Publication date: 03/23/2021

Use the Power Explorer for Two Independent Sample Means to determine a sample size for a hypothesis test about the means from two groups. Select DOE > Sample Size Explorers > Power > Power for Two Independent Sample Means. Explore the trade offs between sample size, power, significance, and the hypothesized difference to detect. Sample size and power are associated with the following hypothesis test:

versus the two-sided alternative:

or versus a one-sided alternative:

or

where μ1 and μ2 are the true means of the two populations. It is assumed that the populations of interest are normally distributed and that you want to detect a difference of δ between the means.

Set study assumptions and explore sample sizes using the radio buttons, text boxes, and sliders. The curve updates as you make changes to the settings. Alternatively, change settings by dragging the cross hairs on the curve or adjusting the values in the axis text boxes.

Test Type

Specifies a one or two-sided hypothesis test.

Fixed Parameters

Alpha

Species the probability of a type I error, which is the probability of rejecting the null hypothesis when it is true. It is commonly referred to as the significance level of the test. The default alpha level is 0.05.

Group 1 StdDev (σ1)

Specifies the assumed standard deviation for one of your groups, Group 1. An estimate of the error standard deviation could be the root mean square error (RMSE) from a previous model fit.

Group 2 StdDev (σ2)

Specifies the assumed standard deviation for the second group, Group 2. An estimate of the error standard deviation could be the root mean square error (RMSE) from a previous model fit.

Population standard deviations known

Specifies calculations based on a known population standard deviations.

Test Parameters

Difference to detect (Δ)

Specifies the smallest difference between the group means that you want to be able to declare statistically significant.

Group 1 Sample Size

Specifies the number of observations (runs, experimental units, or samples) needed for Group 1 in your experiment. Select Lock to lock the Group 1 sample size.

Group 2 Sample Size

Specifies the number of observations (runs, experimental units, or samples) needed for Group 2 in your experiment. Select Lock to lock the Group 2 sample size.

Total Sample Size

Specifies the total number of observations (runs, experimental units, or samples) needed for your experiment. The power curve is based on total sample size.

Tip: Adjusting the sample size for one group impacts the sample size for the second group while the total sample size remains unchanged. Adjusting the total sample size adjusts the two groups proportionally, unless one group is locked. Only one group sample size can be locked.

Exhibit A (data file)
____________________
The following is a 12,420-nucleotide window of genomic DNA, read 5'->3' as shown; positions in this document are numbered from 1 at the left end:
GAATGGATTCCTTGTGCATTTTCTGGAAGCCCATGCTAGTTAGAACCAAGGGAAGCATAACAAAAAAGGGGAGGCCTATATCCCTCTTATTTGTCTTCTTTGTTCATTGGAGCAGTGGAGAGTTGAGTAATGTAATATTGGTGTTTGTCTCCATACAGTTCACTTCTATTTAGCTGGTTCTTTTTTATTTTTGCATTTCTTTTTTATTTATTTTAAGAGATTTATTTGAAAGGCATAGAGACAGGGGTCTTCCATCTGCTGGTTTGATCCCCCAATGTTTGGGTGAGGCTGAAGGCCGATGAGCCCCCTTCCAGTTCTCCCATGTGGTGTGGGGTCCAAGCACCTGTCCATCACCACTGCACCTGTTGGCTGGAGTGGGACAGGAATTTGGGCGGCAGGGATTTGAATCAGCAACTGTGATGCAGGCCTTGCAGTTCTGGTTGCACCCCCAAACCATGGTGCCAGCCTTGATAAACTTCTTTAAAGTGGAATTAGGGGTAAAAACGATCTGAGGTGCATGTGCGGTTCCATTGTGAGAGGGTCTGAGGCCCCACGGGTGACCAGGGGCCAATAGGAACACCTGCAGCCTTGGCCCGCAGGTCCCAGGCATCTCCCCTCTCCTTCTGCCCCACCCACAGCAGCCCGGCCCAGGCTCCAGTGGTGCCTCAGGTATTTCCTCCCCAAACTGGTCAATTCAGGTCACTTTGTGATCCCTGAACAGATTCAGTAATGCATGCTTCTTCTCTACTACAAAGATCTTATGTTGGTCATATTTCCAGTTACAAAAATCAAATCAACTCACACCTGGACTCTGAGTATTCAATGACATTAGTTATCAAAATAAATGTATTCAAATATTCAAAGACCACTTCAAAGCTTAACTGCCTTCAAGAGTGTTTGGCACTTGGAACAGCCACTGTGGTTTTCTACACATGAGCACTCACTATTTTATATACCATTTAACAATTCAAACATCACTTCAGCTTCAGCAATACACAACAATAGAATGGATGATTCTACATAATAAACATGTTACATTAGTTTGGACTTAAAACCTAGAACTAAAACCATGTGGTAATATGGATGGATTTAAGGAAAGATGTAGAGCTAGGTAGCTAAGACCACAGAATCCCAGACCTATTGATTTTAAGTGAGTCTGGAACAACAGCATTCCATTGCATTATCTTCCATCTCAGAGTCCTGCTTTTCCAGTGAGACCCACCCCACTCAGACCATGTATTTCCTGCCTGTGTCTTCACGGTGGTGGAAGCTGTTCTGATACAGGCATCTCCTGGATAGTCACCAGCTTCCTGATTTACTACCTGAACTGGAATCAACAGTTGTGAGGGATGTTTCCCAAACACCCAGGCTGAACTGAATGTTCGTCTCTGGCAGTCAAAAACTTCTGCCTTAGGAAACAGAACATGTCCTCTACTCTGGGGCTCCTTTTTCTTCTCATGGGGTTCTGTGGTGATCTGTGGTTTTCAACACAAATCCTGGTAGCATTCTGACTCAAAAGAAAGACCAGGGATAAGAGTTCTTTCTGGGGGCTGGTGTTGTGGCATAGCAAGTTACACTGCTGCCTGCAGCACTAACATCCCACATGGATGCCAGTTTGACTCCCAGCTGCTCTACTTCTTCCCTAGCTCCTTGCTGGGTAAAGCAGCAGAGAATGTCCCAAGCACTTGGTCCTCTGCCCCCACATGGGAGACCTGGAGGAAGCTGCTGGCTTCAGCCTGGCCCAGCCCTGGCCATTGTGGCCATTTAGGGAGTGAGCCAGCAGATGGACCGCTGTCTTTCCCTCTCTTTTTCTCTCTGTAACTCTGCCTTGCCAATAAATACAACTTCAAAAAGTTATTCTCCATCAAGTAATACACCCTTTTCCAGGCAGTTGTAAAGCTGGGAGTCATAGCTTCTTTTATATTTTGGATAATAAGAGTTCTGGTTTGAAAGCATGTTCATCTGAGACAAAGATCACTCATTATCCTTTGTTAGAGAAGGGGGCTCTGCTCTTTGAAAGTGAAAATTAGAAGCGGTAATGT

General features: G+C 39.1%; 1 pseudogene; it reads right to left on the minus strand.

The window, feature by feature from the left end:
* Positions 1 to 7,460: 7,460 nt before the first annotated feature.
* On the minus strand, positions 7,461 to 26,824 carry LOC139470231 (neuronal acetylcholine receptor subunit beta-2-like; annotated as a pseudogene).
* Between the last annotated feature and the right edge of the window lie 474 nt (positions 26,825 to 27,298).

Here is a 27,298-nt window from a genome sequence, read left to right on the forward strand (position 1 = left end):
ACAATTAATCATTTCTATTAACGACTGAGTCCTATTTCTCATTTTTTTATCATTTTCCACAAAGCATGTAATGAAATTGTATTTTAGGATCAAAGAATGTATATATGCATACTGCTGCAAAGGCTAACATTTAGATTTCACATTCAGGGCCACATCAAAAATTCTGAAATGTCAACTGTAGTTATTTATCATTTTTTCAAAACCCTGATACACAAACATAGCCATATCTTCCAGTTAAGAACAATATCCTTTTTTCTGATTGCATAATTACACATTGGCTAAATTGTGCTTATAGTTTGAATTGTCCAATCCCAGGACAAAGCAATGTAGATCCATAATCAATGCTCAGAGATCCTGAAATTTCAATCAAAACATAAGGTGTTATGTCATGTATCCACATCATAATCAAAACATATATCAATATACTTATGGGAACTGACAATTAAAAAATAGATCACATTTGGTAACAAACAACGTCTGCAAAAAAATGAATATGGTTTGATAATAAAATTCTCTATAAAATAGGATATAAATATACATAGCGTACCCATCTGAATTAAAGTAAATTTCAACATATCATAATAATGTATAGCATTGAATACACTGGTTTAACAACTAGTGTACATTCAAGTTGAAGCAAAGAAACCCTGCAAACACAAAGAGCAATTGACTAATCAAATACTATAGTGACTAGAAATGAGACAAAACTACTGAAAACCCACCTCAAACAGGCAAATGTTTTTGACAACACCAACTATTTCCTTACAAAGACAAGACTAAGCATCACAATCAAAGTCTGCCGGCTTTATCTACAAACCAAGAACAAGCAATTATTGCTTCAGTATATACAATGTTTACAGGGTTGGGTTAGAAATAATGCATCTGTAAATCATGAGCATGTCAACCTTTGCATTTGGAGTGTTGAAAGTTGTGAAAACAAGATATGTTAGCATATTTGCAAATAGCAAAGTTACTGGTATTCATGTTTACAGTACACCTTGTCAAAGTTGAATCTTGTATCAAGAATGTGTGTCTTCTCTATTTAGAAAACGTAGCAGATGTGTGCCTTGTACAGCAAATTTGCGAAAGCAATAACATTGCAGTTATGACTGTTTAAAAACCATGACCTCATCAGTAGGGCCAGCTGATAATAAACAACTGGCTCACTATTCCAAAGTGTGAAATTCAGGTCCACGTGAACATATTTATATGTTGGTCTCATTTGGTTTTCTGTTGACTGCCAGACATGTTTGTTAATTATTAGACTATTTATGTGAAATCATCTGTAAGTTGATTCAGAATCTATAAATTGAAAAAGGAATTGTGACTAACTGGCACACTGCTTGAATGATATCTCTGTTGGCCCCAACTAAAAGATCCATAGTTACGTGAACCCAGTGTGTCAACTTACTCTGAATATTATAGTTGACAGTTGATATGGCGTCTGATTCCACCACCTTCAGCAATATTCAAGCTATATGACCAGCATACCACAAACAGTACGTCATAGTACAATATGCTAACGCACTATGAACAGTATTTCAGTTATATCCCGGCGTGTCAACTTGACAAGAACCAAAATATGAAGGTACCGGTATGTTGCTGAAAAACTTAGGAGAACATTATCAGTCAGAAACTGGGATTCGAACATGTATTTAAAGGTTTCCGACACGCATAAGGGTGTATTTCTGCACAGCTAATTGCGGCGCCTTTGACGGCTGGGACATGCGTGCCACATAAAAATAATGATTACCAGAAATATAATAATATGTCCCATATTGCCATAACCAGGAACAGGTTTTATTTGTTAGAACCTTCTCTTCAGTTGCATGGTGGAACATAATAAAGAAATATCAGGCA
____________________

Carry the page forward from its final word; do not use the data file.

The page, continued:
Power

Specifies the probability of rejecting the null hypothesis when it is false. With all other parameters fixed, power increases as sample size increases.

Save Settings

Saves the current settings to the Saved Settings table. This enables you to save a set of alternative study plans. See Saved Settings in the Sample Size Explorers.

Make Data Collection Table

Creates a new data table that you can use for data collection.

The power calculations for testing the difference in means of two sample groups are based on the traditional t test, or if σ1 and σ2 are known, the z test.

For the case when σ is unknown and it is assumed that σ1=σ2=σ, the power is calculated based on the form of the alternative hypothesis. For a one-sided, higher alternative:

For a one-sided, lower alternative:

For a two-sided alternative:

where:

α is the significance level

n1 and n2 are the group sample sizes

s is the pooled standard deviation

δ is the difference to detect

t1-α,ν,is the (1 - α)th quantile of the central t-distribution with ν degrees of freedom

T(t; ν, λ) is the cumulative distribution function of the non-central t distribution with ν degrees of freedom and non-centrality parameter λ.

When σ1 and σ2 are not assumed to be equal then the degrees of freedom, n1+ n2 -2 in the above equations, are set to:

When σ1 and σ2 are known the z distribution is used for the power calculation. The power is calculated based on the form of the alternative hypothesis.For a one-sided, higher alternative:

For a one-sided, lower alternative:

For a two-sided alternative:

where:

α is the significance level

n1 and n2 are the group sample sizes

σ1 and σ2 are known group standard deviations

δ is the difference to detect

z1-α is the (1 - α)th quantile of the z-distribution

Φ(x) is the cumulative distribution function of the normal distribution.

Want more information? Have questions? Get answers in the JMP User Community (community.jmp.com).